I had a go at all of the tests and read a bit around the history of the “Ninja programme”. They were devised to test students on their knowledge of the GAFE products but also ensured that any student that wanted to pass any of the belts HAD to be able to research effectively. This whole premise has come from the GAFE Individual Certification programme that Google themselves currently run.


Google Certified Individual

Having gone this far, I knew that it was important that if I expected my students to be able to pass the Ninja tests I should be able to pass a certified Google test on the same products. I managed to persuade my Head teacher to pay for the tests ($75 for 5 tests) and if I pass I will be a Google Certified Individual for Google Apps for Education for one year! I started reading the course material but it quickly became apparent that to pass any of the tests on pure knowledge alone would mean that you would probably have to work for Google themselves! We mere mortals would have to rely on something a bit more basic, the ability to use Google effectively. The tests are not set up to test your knowledge on Sites, Calendar, Drive, Gmail and Admin, they are set up to test your ability to research information on the products! I decided to first sit the test on Gmail, having used it for a number of years and deciding that I had a good grasp of it. How wrong I was! The test itself is a 90 minute on-line ordeal, there is a clock constantly ticking down and 60 multiple questions to be answered. But some of the questions were so obscure that I could not see how anyone could possibly know the answer, hence the belief that the test must be a research task and not a knowledge based test. Over the 90 minutes I have never stressed so much over a computer! I was so relieved when it was over and after checking out saw a score of 83%. The pass rate is 80% and you only get one chance at each test (you have to pay extra for each additional test you require). I still have another 4 tests to go until I can claim that I am a “Google Certified Individual in Google Apps for Education” but the ball is now rolling. I know what to expect and have already sourced another laptop to do the research on whilst taking the test on my one.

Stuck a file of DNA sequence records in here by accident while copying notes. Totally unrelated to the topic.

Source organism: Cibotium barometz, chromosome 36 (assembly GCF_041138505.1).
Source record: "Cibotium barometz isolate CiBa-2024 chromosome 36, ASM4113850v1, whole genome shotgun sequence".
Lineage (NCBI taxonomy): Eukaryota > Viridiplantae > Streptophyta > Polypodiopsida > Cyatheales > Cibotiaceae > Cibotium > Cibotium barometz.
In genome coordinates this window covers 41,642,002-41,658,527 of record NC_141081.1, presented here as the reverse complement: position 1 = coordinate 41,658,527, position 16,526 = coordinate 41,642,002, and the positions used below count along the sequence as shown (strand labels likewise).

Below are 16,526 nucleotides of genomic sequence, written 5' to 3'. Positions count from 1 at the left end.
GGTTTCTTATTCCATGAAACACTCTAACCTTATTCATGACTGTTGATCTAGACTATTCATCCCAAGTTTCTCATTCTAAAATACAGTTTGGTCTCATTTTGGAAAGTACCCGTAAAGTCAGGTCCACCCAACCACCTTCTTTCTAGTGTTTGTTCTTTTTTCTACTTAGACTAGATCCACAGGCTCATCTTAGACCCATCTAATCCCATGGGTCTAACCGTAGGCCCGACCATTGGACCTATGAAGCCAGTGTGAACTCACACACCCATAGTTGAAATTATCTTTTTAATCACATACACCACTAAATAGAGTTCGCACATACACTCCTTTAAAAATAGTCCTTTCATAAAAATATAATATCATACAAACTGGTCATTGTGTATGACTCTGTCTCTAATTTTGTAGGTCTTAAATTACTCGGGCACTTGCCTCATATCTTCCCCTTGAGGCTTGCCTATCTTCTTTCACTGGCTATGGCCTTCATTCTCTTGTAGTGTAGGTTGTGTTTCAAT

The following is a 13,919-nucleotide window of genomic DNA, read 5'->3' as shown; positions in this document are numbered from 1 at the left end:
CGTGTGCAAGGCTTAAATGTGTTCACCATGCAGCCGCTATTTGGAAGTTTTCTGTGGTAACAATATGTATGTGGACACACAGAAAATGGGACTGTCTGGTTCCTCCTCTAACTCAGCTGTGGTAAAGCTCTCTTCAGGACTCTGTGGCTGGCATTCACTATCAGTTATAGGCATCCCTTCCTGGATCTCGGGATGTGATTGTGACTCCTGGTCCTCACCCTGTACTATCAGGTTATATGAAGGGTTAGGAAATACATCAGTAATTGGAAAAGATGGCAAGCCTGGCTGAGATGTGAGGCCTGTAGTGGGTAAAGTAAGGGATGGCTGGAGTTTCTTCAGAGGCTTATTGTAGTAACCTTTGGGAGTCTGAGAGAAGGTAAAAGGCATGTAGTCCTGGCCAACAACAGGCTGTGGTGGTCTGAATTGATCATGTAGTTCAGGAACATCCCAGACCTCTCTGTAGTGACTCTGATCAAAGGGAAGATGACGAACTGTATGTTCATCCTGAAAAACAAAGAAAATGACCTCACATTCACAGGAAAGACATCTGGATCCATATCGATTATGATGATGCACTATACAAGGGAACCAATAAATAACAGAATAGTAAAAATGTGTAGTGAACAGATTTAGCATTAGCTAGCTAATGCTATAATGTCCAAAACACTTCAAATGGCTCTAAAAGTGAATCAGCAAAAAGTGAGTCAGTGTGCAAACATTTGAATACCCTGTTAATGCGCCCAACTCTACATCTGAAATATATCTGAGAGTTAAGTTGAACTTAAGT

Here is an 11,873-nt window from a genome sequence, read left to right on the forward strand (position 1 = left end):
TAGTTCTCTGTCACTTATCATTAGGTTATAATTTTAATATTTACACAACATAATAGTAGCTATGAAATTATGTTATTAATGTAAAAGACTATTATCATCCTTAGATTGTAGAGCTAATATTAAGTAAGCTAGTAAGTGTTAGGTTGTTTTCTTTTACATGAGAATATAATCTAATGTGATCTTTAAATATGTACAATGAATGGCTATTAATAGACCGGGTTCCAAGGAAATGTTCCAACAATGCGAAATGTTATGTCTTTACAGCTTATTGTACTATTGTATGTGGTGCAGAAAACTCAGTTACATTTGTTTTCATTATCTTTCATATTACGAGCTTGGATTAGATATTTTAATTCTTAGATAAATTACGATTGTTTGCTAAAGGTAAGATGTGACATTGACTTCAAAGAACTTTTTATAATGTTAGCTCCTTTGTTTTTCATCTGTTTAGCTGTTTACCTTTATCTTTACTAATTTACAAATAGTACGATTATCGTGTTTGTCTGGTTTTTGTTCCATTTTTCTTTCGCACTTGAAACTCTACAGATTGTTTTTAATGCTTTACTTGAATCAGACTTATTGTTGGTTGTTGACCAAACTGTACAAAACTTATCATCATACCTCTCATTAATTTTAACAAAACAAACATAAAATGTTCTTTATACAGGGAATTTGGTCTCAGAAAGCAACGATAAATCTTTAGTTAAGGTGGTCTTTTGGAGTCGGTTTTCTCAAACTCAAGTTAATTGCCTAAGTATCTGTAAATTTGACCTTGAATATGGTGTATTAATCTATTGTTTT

Is it worthwhile?

With digital information becoming the primary source of information for the children that we teach, them having a “good” ability to research will become more and more important. I know that children still need to be taught how to ask the right questions and consequently how to structure them but in an age where virtually every child has a smart phone and internet connectivity them knowing how to find the right information and how to use Google products effectively will save them time and effort, and from working with them, this generation of children are going to need all the help that they can get.